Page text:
I have come to believe that both styles of development are important, and that it is in fact helpful to have a mix of styles on a team. The idea is that inside out is great for creating building blocks, and the outside in thinking provides form structure and direction.

Part of my reasoning is coming from a very popular school of thought that currently promotes iterative development, which is often synonymous with inside out development. I believe iterative development is great when you don’t have too far to go. But I think that big picture thinking, as opposed to a purely iterative process is invaluable to certain types of innovation and to getting to a less obvious place. Properly managed, inside out and outside in together can be a very effective combination.


You should add Agile Prinicples, Patterns and Practices in C# to that list. I don't know why he tacked on "in C#" on the end. The books is not the language at all and the only reason it didn't get 5 stars on amazon is from people who were disappointed in C#-ness of his examples.

The author, advocates that whenever possible you should try to write code outside-in and rely heavily on evolutionary design, and I agree with his statement. His reasoning is that as we add functionality, our design will always evolve. If we start with low-level components as features are added, we'll realize those components are not doing what we'd like them to do, or that things need to be moved around. This could get rather expensive especially if every time you move functionality from one class into another, you need to do the same move in all the unit test projects.

On the other hand, if you determine what your application is supposed to do in the first place, you code for external interface. As features get added and code under test grows in size, you refactor your application into more classes, but while this refactoring effort is going on, the original unit tests you've written remain valid. So you start completely on the outside and continue refactoring into more and more low-level classes, while adding additional unit tests to those inner classes, but you would rarely have to move around and rewrite your unit tests.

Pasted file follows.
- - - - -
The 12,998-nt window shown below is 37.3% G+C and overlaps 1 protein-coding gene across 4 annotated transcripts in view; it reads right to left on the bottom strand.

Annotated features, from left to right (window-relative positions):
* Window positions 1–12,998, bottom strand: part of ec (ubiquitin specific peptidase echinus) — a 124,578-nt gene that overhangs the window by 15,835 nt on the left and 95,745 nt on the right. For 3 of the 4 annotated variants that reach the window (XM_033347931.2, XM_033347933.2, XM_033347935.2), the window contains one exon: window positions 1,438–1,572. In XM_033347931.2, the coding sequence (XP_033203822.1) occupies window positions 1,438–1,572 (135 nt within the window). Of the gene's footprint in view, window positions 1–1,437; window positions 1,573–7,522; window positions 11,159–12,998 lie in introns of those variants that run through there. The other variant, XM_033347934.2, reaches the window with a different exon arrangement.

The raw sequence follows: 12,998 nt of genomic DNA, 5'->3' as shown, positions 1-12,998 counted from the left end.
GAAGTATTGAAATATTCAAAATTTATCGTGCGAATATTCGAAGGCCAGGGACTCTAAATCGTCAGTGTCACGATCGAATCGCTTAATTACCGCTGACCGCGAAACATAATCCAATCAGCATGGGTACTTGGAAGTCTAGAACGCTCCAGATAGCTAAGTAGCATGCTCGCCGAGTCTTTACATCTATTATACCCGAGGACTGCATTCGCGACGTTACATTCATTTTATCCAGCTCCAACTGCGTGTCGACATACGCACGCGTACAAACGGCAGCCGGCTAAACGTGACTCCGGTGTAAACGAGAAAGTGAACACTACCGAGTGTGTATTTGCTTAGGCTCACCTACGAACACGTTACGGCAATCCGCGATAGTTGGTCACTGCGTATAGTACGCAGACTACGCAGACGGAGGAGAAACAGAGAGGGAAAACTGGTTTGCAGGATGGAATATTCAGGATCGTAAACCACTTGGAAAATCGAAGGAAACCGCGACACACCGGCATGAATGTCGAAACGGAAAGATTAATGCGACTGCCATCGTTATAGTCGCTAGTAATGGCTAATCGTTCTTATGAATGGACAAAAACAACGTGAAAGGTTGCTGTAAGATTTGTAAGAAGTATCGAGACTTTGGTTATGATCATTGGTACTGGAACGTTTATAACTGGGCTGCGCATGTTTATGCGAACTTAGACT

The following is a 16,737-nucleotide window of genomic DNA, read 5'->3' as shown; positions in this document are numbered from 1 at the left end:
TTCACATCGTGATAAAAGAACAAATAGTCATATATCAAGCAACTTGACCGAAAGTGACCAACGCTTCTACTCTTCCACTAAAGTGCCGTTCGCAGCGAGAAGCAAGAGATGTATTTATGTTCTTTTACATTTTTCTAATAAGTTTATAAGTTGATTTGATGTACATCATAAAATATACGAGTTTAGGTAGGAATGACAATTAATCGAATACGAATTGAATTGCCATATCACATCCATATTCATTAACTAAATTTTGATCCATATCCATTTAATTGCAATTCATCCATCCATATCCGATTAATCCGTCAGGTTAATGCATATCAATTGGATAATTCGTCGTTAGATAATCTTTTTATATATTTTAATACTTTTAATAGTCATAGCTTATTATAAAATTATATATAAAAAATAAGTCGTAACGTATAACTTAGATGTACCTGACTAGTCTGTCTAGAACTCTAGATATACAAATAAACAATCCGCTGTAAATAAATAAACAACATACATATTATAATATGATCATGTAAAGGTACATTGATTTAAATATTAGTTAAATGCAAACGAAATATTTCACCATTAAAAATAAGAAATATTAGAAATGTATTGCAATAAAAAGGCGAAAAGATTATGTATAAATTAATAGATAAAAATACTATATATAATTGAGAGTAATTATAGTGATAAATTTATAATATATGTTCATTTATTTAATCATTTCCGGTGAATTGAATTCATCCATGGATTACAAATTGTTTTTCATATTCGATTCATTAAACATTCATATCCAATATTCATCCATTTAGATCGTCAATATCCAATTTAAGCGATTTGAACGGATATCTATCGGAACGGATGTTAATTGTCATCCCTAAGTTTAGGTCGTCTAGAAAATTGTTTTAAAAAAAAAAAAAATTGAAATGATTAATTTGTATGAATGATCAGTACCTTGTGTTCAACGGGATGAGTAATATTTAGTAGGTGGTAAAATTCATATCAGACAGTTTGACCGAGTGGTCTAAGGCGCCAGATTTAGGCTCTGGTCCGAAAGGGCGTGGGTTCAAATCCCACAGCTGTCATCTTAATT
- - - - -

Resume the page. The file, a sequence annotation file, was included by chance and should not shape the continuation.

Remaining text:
However, if you identify a specific low-level subsystem that your application will need (and maybe your company already has a need for such subsystem in other applications), this would be the time to start with a low-level building block first and then build the app on top of that.


As I see it, the concept of Outside-in development really spreads on 2 levels. Gerard Meszaros briefly describes them as "outside-in design" and "outside-in/inside-out coding".

  • The first level is an organizational and process level. Outside-in design is meant as opposed to top-down (waterfall/taylorist) and bottom-up. With an outside-in approach, we focus on the end user's perspective. We start with story tests, ATDD or BDD tests and go "inward" inferring technical tests and code. So outside-in design is typically what you would do in an Agile context. Dan North has a great talk about BDD, top-down, bottom-up and outside-in approaches.

  • The second level is technical and has to do with applicative layers. Outside-in coding basically means starting from the UI and going inwards to the central layer (usually the business/domain layer). It's meant as opposed to inside-out coding which is starting from the central layer and coding the external layers last.

So you could have outside-in design with either outside-in coding or inside-out coding.

Where I disagree with Meszaros is when he associates inside-out coding with integration testing, arguing that in an inside-out context "we don't actually test the outer software in isolation of the inner software". But I believe nothing prevents you to do so. You can perfectly choose to test your outer layer objects by mocking out the inner layer objects even if the production code for those already exists. You just have to add interfaces and mocks on top of the existing concrete objects instead of writing the interfaces, mocking them and then creating the implementations later as you would do with outside-in coding.

In other words, mockist or classicist style TDD is IMO an orthogonal concern to outside-in/inside out coding. You can perfectly use a mockist style together with an inside out approach. The reason behind this is that mockist/classicist style is about code dependencies while outside-in/inside-out coding is about applicative layers.

Another important thing is that dependencies aren't only across layers, they also exist between objects in the same layer. For instance, you might want to start with one object in your central business layer (inside-out approach) and use mocks to isolate your object from other business layer objects it talks to. This happens a lot with IoC - the abstractions your object depends upon are often declared in the same layer, but concrete implementations are in a different layer.

Robert "Uncle Bob" Martin briefly mentions inside-out coding and how it doesn't necessarily conflict with a decoupled architecture in his post "Clean Architecture".